Loan Note: India changes insolvency rules, Sixth Street backs Biohaven, Alt lenders should not be locked out of recovery

India takes steps to reduce defaults among small businesses by changing its insolvency regime. Also, Sixth Street backs a biopharma company while the UK authorities are urged to involve alternative lenders in the country's coronavirus recovery. Here's today's brief for our valued subscribers only.

They said it

In the private direct lending markets, the 2.5-3y [year] average life of transactions means middle market borrowers from the 2015-2017 vintage deals must return to the market to refinance”

From the global credit 2020 midyear outlook authored by BlackRock’s chief investment officer and global co-head of credit, James Keenan, and the firm’s global co-head of credit, Tim O’Hara

First look

No new defaults in India

India is a country in which the economic fallout from the pandemic has been particularly severe. One the world’s largest microfinance markets, its government has had to make key changes to corporate insolvency rules to prevent cash-strapped small businesses going insolvent.

The government’s temporary freeze on business insolvencies means there have been no new business insolvency cases since April. Proceedings will remain suspended until September.

Also, the minimum amount for borrowers to be eligible for a default under the bankruptcy process has been increased by 100 times. The Ministry of Corporate Affairs said this was because it had foreseen large-scale financial distress emerging from small businesses.

Read more about it here.

A nice cash injection from Sixth Street

Sixth Street, the former credit arm of private equity firm TPG, announced this month that it was providing a non-dilutive structured term loan of as much as $500 million to Biohaven Pharmaceutical Holding, a publicly traded biopharmaceutical company. Under the facility, Biohaven will receive $375 million immediately and $125 million in the first or second quarter of 2021 when net sales of its FDA-approved drug to treat acute migraines, NURTEC ODT, are projected to reach $45 million.

Sixth Street, which separated from TPG in May, has more than $34 billion in assets under management and committed capital. Its flagship fund, Tao, has reportedly amassed $10 billion since it reopened to new investment in April, and now totals $22.5 billion, The Wall Street Journal reported last week.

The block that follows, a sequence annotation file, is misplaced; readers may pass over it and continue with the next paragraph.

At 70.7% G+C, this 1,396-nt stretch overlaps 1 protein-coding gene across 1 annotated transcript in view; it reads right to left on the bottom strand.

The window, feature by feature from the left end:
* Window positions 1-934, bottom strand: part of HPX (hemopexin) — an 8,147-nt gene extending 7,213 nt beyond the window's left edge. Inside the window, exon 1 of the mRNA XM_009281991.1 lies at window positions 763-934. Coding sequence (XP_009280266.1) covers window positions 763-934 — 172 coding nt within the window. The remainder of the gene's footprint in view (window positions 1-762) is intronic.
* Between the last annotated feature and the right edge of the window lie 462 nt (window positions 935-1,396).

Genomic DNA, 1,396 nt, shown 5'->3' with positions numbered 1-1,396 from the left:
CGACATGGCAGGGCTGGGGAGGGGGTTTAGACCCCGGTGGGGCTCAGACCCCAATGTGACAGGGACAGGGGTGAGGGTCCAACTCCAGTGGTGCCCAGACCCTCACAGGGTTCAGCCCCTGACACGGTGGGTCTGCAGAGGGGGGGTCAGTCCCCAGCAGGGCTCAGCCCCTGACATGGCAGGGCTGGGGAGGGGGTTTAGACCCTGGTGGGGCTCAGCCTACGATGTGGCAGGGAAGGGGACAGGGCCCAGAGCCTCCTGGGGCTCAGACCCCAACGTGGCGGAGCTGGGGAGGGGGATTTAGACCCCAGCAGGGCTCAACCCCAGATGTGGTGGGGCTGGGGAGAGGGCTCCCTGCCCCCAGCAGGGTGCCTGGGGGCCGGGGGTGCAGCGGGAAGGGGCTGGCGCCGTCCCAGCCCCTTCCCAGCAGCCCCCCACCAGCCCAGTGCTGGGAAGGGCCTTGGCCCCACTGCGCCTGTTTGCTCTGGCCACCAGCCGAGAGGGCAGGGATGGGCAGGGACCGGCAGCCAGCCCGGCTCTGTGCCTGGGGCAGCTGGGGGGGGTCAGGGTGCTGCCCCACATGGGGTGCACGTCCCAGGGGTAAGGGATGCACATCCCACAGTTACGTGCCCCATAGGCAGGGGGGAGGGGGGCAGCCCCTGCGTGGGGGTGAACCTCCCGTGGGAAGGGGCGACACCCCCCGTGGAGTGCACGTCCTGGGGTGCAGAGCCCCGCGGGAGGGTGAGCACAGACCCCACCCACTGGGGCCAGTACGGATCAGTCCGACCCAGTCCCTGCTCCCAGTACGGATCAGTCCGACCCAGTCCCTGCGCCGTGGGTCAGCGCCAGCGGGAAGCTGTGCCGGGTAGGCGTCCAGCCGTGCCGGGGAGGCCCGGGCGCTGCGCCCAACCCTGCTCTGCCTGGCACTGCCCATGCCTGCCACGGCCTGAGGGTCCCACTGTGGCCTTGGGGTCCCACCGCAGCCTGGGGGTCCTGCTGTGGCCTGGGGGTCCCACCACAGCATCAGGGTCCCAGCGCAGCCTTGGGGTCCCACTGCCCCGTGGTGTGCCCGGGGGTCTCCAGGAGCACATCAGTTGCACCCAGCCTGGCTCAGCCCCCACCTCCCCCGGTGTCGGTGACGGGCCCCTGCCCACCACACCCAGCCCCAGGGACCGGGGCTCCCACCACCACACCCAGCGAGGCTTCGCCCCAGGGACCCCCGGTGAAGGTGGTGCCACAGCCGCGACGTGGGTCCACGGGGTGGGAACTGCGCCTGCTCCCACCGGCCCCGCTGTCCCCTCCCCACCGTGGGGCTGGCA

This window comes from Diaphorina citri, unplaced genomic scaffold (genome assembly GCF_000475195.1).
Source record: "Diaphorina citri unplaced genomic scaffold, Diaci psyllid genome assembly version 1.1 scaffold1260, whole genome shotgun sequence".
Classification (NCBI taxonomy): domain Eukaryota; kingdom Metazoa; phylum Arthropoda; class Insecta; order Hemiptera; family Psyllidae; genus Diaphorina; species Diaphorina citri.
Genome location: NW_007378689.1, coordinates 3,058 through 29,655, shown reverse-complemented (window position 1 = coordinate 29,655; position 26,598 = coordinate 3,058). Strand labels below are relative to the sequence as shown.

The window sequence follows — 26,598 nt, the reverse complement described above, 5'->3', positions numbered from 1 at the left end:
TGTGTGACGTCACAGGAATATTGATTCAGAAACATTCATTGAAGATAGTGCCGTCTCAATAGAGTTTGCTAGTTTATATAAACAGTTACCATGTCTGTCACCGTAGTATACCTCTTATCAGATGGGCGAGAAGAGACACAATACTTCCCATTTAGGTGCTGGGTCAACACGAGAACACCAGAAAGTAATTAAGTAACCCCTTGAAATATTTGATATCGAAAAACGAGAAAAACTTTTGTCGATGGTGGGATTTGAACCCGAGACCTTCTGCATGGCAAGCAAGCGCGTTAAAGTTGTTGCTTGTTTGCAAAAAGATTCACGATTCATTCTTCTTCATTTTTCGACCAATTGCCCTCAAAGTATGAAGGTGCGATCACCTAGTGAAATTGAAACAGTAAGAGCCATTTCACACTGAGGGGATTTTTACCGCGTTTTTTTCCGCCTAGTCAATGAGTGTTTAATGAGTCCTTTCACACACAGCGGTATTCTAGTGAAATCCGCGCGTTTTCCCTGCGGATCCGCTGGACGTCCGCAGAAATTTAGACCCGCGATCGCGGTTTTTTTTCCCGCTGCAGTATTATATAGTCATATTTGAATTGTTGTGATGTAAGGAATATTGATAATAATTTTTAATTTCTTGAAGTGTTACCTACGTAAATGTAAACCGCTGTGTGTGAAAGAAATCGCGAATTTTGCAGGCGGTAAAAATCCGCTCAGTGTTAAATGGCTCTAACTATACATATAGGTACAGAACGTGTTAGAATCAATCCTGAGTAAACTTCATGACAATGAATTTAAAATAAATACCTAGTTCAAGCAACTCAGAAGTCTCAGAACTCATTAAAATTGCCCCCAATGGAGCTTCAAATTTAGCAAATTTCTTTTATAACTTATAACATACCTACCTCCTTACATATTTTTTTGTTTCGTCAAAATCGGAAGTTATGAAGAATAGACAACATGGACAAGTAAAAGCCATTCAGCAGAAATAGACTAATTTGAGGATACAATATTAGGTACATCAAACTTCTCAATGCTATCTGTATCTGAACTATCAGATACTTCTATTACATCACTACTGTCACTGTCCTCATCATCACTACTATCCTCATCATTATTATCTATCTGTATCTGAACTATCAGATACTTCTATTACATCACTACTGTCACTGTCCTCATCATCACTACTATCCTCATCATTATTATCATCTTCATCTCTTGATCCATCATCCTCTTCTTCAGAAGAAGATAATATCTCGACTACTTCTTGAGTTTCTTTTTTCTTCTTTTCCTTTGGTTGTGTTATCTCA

Data snapshot

CLO derivatives on the rise. New data from John Sneisen have shown that the number of derivatives is rising, and particularly those backed by CLOs – with warnings of a “CLO apocalypse” coming when corporate debt is downgraded as a result of difficulties from the covid-19 crisis.


Don’t freeze out alternative lenders

UK clearing banks have been urged to not freeze out alternative lenders during the covid-19 crisis.

Douglas Grant, director of Conister Finance & Leasing, said a lack of engagement between clearing banks, the Bank of England and alternative lenders could see thousands of SMEs becoming insolvent because they cannot access emergency funding.

The UK government has made emergency loans available to help struggling businesses. However, banks do not always have sufficient resources to process emergency loan applications. Grant said that engaging more alternative lenders would enable a greater number of loans to be extended and prevent businesses from becoming insolvent.

LP watch

Institution: Montana Board of Investments
Headquarters: Helena, US
AUM: $21.52 billion
Allocation to alternatives: 14.9%

Montana Board of Investments has committed $260 million across three private debt vehicles, according to agenda documents from its August investment board meeting.

The commitments comprise $100 million to AG Commercial Real Estate Debt Opportunities Fund III and $50 million each to GT Distressed Co-Investment Fund III and OCP Asia Fund IV.

Today’s letter was prepared by John Bakie with Robin Blumenthal and Adalla Kim.